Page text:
At the fair, Brook will be playing Julianna Flax, a troublemaking flax spinner who lives on a farm with a brother and two sisters.
According to Brook, the directors only tell cast members the name of the character they will be playing and give them a list of 100 questions to answer. Using the questions as a guide, the cast members flesh out their characters throughout the 10-week rehearsal period.
So far, Brook has been enjoying her experience with the fair.
“The rehearsals are really fun and upbeat,” she said. “Everybody gets along great.”
Another member of the supporting cast is Hamilton’s Chris Miller, who is returning to the fair for his second year. Miller, a 58-year-old software engineer at Lockheed Martin, is married with three children ranging from 16 to 24.
Miller started taking his daughters to renaissance fairs when they were young. He has always enjoyed acting and did community theatre when he was young. He loved that renaissance fairs gave him the opportunity to dress up in costumes and participate in improvisational scenes with the characters. He was so enthusiastic that he was even mistaken for a cast member on a few occasions.
“I’m just that sort of character,” he said.
A few years ago, Miller got into a conversation with a character at the New Jersey Renaissance Faire. It turned out to be one of the fair’s directors who asked him, “Why don’t you come and actually join the family?” The next January, Miller auditioned for the fair and was offered a position in the supporting cast.
This year, he will be playing Dr. Tobias Connington, who he described as “an unrepentant con man.” He is also a member of a men’s singing group called the Knaves.
Last year, Miller played Dr. John Dee, a real person who lived during the Renaissance period and created one of the first libraries in Europe. “I had to do heavy research on him because people who go to renaissance fairs expect to meet him,” he said.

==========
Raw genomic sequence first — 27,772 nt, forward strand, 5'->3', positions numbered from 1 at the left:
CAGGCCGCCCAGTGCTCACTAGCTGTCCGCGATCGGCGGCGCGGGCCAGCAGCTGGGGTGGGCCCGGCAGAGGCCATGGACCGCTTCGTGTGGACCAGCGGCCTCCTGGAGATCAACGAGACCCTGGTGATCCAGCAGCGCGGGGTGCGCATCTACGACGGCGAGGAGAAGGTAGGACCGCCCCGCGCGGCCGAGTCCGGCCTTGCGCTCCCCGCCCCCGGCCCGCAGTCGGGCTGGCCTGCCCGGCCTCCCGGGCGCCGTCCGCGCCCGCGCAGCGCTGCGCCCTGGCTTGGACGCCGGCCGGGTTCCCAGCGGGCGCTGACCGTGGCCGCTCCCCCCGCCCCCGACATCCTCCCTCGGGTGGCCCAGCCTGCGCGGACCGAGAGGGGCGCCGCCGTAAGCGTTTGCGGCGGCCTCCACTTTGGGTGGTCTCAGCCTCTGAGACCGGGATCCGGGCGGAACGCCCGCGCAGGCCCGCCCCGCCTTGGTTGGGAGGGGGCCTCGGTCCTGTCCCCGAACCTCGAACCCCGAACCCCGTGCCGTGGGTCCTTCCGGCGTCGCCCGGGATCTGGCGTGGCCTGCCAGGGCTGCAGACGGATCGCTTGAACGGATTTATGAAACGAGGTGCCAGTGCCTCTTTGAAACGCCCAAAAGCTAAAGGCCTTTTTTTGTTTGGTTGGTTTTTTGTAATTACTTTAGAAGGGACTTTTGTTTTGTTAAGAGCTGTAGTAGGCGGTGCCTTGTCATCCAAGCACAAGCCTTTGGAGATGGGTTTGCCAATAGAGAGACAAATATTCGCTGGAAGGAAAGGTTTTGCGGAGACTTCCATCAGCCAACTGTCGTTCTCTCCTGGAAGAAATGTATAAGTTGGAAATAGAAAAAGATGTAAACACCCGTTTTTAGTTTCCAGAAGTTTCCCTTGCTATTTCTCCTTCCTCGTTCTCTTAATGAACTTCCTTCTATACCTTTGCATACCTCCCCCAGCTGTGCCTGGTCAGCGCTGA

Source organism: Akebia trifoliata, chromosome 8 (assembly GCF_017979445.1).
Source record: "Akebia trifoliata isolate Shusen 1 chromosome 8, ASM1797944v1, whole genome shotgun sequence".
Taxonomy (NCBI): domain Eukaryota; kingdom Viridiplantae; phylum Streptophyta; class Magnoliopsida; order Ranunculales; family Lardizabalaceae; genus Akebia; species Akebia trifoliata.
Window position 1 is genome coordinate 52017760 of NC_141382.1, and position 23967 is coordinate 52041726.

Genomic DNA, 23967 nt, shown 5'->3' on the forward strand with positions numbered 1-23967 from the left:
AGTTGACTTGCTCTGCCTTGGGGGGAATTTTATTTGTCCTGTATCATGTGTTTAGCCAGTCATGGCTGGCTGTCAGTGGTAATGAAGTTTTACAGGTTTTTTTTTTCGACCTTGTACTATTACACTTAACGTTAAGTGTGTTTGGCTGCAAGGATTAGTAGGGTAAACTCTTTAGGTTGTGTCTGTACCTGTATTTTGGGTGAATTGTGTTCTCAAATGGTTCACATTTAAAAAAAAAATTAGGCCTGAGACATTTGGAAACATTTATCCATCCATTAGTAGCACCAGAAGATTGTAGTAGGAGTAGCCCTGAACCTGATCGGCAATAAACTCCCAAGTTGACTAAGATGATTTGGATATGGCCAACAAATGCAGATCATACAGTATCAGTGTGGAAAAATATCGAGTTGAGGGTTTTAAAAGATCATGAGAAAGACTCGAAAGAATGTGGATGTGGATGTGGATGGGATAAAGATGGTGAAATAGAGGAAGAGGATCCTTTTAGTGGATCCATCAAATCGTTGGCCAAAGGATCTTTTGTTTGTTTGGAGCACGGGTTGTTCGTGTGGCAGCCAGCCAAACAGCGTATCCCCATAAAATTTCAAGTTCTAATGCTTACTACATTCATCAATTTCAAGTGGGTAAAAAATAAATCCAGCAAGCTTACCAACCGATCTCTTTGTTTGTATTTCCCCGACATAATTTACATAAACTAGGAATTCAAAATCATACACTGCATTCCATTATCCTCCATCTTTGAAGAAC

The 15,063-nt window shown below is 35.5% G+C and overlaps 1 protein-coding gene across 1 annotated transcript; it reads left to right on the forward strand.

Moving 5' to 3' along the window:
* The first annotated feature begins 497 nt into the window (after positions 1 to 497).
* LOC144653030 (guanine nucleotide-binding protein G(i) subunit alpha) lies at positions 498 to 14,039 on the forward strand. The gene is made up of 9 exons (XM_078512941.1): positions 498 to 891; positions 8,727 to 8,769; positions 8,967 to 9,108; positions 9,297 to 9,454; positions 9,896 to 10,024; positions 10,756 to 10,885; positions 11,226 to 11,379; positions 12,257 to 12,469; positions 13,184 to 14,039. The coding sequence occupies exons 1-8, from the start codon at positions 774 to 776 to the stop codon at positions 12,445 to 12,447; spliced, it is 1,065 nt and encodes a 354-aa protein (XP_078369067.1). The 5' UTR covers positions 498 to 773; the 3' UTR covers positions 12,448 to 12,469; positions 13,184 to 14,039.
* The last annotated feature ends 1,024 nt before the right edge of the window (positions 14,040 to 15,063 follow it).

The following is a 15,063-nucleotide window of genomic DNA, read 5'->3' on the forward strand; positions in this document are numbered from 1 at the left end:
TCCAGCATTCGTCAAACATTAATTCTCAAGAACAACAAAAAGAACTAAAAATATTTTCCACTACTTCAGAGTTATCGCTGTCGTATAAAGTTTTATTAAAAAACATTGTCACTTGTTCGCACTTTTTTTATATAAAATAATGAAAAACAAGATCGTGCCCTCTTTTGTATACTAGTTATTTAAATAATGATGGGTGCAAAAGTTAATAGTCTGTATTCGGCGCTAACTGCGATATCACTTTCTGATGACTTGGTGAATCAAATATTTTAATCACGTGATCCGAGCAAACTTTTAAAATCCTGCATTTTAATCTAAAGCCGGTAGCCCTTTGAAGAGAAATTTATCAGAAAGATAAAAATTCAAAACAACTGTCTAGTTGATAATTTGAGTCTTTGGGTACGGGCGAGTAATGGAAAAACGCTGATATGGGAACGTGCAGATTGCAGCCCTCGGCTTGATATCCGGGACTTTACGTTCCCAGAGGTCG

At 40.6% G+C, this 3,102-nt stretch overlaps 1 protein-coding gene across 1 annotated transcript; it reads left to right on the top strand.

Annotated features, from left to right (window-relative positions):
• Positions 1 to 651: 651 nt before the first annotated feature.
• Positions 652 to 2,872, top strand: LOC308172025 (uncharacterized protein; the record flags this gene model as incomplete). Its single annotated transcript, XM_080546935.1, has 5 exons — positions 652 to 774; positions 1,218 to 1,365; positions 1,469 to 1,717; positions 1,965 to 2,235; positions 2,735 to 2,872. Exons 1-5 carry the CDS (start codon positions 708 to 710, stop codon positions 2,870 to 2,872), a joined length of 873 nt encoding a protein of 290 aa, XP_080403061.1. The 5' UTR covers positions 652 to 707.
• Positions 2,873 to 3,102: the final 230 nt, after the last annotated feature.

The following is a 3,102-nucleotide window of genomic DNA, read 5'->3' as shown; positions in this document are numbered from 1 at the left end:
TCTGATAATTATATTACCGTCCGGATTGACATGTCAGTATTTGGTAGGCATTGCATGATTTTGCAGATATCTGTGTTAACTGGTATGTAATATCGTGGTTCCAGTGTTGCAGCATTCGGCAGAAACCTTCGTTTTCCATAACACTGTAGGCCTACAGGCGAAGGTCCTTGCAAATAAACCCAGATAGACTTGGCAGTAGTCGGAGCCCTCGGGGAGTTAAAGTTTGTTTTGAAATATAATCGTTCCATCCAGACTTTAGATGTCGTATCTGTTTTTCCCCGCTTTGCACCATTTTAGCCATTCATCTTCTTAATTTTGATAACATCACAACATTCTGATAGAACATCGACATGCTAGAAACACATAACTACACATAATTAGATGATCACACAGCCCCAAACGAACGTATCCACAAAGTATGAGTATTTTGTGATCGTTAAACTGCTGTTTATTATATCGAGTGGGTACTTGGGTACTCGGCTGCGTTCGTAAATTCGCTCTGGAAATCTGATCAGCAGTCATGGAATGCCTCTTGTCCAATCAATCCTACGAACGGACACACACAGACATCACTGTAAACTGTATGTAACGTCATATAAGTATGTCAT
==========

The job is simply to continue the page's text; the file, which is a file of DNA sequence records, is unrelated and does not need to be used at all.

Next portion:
This year’s character allows Miller more creativity, but he’ll still be reading up on cons and crime and punishment during the Renaissance in order to craft his character.
“If you see Dr. Tobias Connington, put a hand on your purse. That way he knows where it is,” joked Miller.
Diana Brown of Hamilton is also a member of the supporting cast. She works at Whole Foods and, along with her husband, runs a cat shelter out of her house.
Although Brown is new to the New Jersey Renaissance Faire, she has been cast in various fairs since 1999, including the Pennsylvania Renaissance Faire and the now-defunct New Jersey Renaissance Festival and Kingdom.
Brown, 42, has been interested in renaissance fairs since she saw television commercials for one as a child, but her mother never wanted to take her.
She finally began attending fairs in 1989 when she was in college, and she instantly felt at home. She even met her husband at a renaissance fair.
“He was playing a king and I was playing a peasant,” Brown recalled. “He thought it was hilarious how I would roll on the ground groveling before royalty.”
At this fair, Brown will be playing Sylvia Seedmore, a local vegetable farmer.
She said that she likes to “become obsessed with whatever job my character has,” which this year means becoming obsessed with vegetables. For example, she plans on looking of the rules for the lawn bowling game bocce, setting it up at the fair for people to play and calling it “cabbocce.”
Brown thinks that one of the best parts of the fair is interacting with the patrons. “Kids get excited to talk to a lady in a really pretty dress or a knight,” she said. Brook, Miller and Brown all emphasized that the atmosphere of the fair is friendly and welcoming.
“When I went to other fairs, people didn’t come up and say, ‘Hey did you want to see the Shakespeare show?’ At the New Jersey Renaissance Faire, you get greeted at the gate and there is nonstop energy from there,” Brook said.
They also all related that the cast members tend to get very close.
“The cast really does become a big extended family,” said Brown.
Miller observed that before joining the fair’s cast, he had never had so many friends who would come over and help him out at the drop of a hat.
He said of the cast, “We have a capacity not just for fun, but for joy, and we want to share that.”
The New Jersey Renaissance Faire will take place from 10 a.m. to 6 p.m., rain or shine, on May 31, June 1, June 7 and June 8 at Liberty Lake Day Camp located at 1195 Florence Columbus Road, Bordentown.